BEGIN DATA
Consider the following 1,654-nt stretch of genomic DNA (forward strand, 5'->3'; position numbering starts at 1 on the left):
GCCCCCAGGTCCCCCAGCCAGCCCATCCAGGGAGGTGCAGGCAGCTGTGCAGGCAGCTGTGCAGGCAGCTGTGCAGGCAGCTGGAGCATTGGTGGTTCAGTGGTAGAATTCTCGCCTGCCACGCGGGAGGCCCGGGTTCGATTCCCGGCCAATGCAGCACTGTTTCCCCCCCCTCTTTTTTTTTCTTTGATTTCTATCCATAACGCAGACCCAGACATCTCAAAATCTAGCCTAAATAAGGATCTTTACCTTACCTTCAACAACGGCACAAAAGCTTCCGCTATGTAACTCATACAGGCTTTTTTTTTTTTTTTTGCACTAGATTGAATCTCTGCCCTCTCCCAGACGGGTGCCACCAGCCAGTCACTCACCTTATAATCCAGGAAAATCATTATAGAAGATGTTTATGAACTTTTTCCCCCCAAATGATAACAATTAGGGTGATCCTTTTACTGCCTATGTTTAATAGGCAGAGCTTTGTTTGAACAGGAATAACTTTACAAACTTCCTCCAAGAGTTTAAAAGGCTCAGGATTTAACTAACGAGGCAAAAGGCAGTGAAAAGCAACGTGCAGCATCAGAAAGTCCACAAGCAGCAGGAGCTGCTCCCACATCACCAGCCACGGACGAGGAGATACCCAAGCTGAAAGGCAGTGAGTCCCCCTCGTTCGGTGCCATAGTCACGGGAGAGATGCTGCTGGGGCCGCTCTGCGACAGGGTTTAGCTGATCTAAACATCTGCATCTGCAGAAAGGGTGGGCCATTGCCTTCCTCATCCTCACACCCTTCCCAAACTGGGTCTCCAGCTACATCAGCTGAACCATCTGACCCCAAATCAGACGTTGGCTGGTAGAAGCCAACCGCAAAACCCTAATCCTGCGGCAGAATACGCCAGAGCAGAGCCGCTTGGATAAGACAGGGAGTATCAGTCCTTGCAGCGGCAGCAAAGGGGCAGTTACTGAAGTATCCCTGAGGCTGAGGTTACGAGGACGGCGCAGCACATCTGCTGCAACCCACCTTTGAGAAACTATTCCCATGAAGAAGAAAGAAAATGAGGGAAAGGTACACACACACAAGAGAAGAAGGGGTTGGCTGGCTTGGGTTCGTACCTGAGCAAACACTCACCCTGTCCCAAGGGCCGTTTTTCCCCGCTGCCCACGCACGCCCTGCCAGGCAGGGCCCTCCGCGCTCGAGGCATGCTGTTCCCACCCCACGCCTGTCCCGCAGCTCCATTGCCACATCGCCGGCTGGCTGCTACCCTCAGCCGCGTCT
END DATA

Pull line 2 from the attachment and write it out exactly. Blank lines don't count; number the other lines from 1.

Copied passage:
GCCCCCAGGTCCCCCAGCCAGCCCATCCAGGGAGGTGCAGGCAGCTGTGCAGGCAGCTGTGCAGGCAGCTGTGCAGGCAGCTGGAGCATTGGTGGTTCAGTGGTAGAATTCTCGCCTGCCACGCGGGAGGCCCGGGTTCGATTCCCGGCCAATGCAGCACTGTTTCCCCCCCCTCTTTTTTTTTCTTTGATTTCTATCCATAACGCAGACCCAGACATCTCAAAATCTAGCCTAAATAAGGATCTTTACCTTACCTTCAACAACGGCACAAAAGCTTCCGCTATGTAACTCATACAGGCTTTTTTTTTTTTTTTTGCACTAGATTGAATCTCTGCCCTCTCCCAGACGGGTGCCACCAGCCAGTCACTCACCTTATAATCCAGGAAAATCATTATAGAAGATGTTTATGAACTTTTTCCCCCCAAATGATAACAATTAGGGTGATCCTTTTACTGCCTATGTTTAATAGGCAGAGCTTTGTTTGAACAGGAATAACTTTACAAACTTCCTCCAAGAGTTTAAAAGGCTCAGGATTTAACTAACGAGGCAAAAGGCAGTGAAAAGCAACGTGCAGCATCAGAAAGTCCACAAGCAGCAGGAGCTGCTCCCACATCACCAGCCACGGACGAGGAGATACCCAAGCTGAAAGGCAGTGAGTCCCCCTCGTTCGGTGCCATAGTCACGGGAGAGATGCTGCTGGGGCCGCTCTGCGACAGGGTTTAGCTGATCTAAACATCTGCATCTGCAGAAAGGGTGGGCCATTGCCTTCCTCATCCTCACACCCTTCCCAAACTGGGTCTCCAGCTACATCAGCTGAACCATCTGACCCCAAATCAGACGTTGGCTGGTAGAAGCCAACCGCAAAACCCTAATCCTGCGGCAGAATACGCCAGAGCAGAGCCGCTTGGATAAGACAGGGAGTATCAGTCCTTGCAGCGGCAGCAAAGGGGCAGTTACTGAAGTATCCCTGAGGCTGAGGTTACGAGGACGGCGCAGCACATCTGCTGCAACCCACCTTTGAGAAACTATTCCCATGAAGAAGAAAGAAAATGAGGGAAAGGTACACACACACAAGAGAAGAAGGGGTTGGCTGGCTTGGGTTCGTACCTGAGCAAACACTCACCCTGTCCCAAGGGCCGTTTTTCCCCGCTGCCCACGCACGCCCTGCCAGGCAGGGCCCTCCGCGCTCGAGGCATGCTGTTCCCACCCCACGCCTGTCCCGCAGCTCCATTGCCACATCGCCGGCTGGCTGCTACCCTCAGCCGCGTCT